- The monetary value of the matter in issue;
- The importance of the matter to the client;
- The degree of skill and competence demonstrated by the solicitor;
- Your potential emotional and monetary exposure;
- The degree and type of resistance encountered
- The extent to which any work needs to be performed on an emergency basis; and
- The result achieved.
The fee is calculated by multiplying the time spent on a file by my hourly rate. As such client’s problems will take an undetermined amount of time to solve, the client whose case takes more time, pays more. Set fees are given only when lawyers know, almost for a certainty, or with a small range, how much time the matter will take, for instance uncontested divorce.
The time is recorded for everything I spent on your file to the nearest one tenth of an hour 6 minutes) with a minimum charge of one tenth of hour (6 minutes = $20). The typical activates on a file include talking on the telephone with clients, lawyers or experts, sending and receiving voicemails, sending and receiving e-mails, writing and receiving letters, 8consultation with clients, drafting documents, filing documents, developing a strategy, negotiating, researching and traveling to out of office attendances like court, mediation or examination for discovery.
Flat rates for drafting agreements and preparing financial statements
If my work for you includes the preparation of a financial statement and/or drafting of a domestic contract (marriage agreement, cohabitation agreement, separation agreement, minutes of settlement or other family law contract), I charge a flat rate for the financial statement and for the contract itself which does not include the negotiations around the contract or preparation of the financial statement. The rate for preparation of the financial statement ranges from $600.00 to $5000.00. The contract ranges from $600.00 to 5000.00. The choice of rate is influenced, in part, by the number of and complexity of the issues involved, your financial exposure, the speed and ability that you produce information requested by me and the amount of original drafting required.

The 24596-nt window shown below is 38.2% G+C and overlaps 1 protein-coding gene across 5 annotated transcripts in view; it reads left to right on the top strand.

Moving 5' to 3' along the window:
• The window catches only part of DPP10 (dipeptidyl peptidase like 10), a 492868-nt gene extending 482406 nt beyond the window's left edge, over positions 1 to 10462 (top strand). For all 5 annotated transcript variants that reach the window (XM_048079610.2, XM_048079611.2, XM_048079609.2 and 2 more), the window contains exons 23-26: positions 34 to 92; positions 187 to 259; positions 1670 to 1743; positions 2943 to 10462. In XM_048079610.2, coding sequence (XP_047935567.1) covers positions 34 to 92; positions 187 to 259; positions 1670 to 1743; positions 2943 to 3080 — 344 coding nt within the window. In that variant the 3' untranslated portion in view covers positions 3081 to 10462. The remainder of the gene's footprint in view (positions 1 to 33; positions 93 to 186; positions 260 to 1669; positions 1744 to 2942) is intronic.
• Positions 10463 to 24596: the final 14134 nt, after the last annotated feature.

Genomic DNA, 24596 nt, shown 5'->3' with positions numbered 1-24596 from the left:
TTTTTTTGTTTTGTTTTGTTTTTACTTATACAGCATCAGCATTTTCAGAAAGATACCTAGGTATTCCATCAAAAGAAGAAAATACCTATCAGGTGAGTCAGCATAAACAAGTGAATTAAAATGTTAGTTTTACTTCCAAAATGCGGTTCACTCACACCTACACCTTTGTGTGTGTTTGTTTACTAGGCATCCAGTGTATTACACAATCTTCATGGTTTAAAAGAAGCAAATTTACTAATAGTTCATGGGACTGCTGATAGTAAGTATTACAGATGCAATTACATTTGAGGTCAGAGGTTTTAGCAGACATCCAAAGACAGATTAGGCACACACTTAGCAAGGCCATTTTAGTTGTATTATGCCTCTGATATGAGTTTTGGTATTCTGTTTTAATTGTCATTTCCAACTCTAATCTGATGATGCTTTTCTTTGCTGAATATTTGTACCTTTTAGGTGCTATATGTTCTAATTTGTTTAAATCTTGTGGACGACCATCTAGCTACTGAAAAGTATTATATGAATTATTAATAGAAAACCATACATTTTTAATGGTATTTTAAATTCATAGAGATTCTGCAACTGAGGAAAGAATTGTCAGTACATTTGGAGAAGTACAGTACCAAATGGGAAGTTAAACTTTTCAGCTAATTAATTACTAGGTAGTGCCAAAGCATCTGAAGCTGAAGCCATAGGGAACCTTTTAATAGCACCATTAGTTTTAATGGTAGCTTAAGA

While a legal fee is the amount of money that I receive for the professional services rendered, disbursements are monies spend by me on a client’s behalf, which I am entitled to be reimbursed. These are the actual out-of-pocket expenses which we incur on your behalf but will not include office overheads.
Examples of disbursements are:
- Money paid to various court officials to issue or file a document; ·
- Money paid to a process server to serve and/or file a document;
- Money paid for expert reports i.e. actuarial, psychological or business reports; and
- Money spent for photocopying, postage, courier, and facsimile machine charges or parking, long distance telephone calls, transcripts etc.
It should be noted that family law cases often times require involvement of several experts to properly address the issues at hand. As such, I regularly consult outside experts, in particular, health care and financial professionals to assist in the presentation and preparation of your case.
The health care professionals that I consult regularly, include, a social worker, psychologist, or psychiatrist. The financial professionals that I consult regularly, include, an accountant, a business valuator, or an actuary for pension valuations. Accountants are sometimes necessary to assist in obtaining and processing financial information necessary to prepare and present claims for support and for property, especially with determination of assets (i.e. pension, securities or value of a business) and income (i.e. income of self employed individuals). It should be noted that by retaining my services, you are authorizing me to obtain this assistance for you, at prevailing rates, at our discretion. Generally, my clients deal directly with the expert, and make payment arrangements with the expert personally. This direct contact also has the benefit of avoiding duplication, and reducing cost.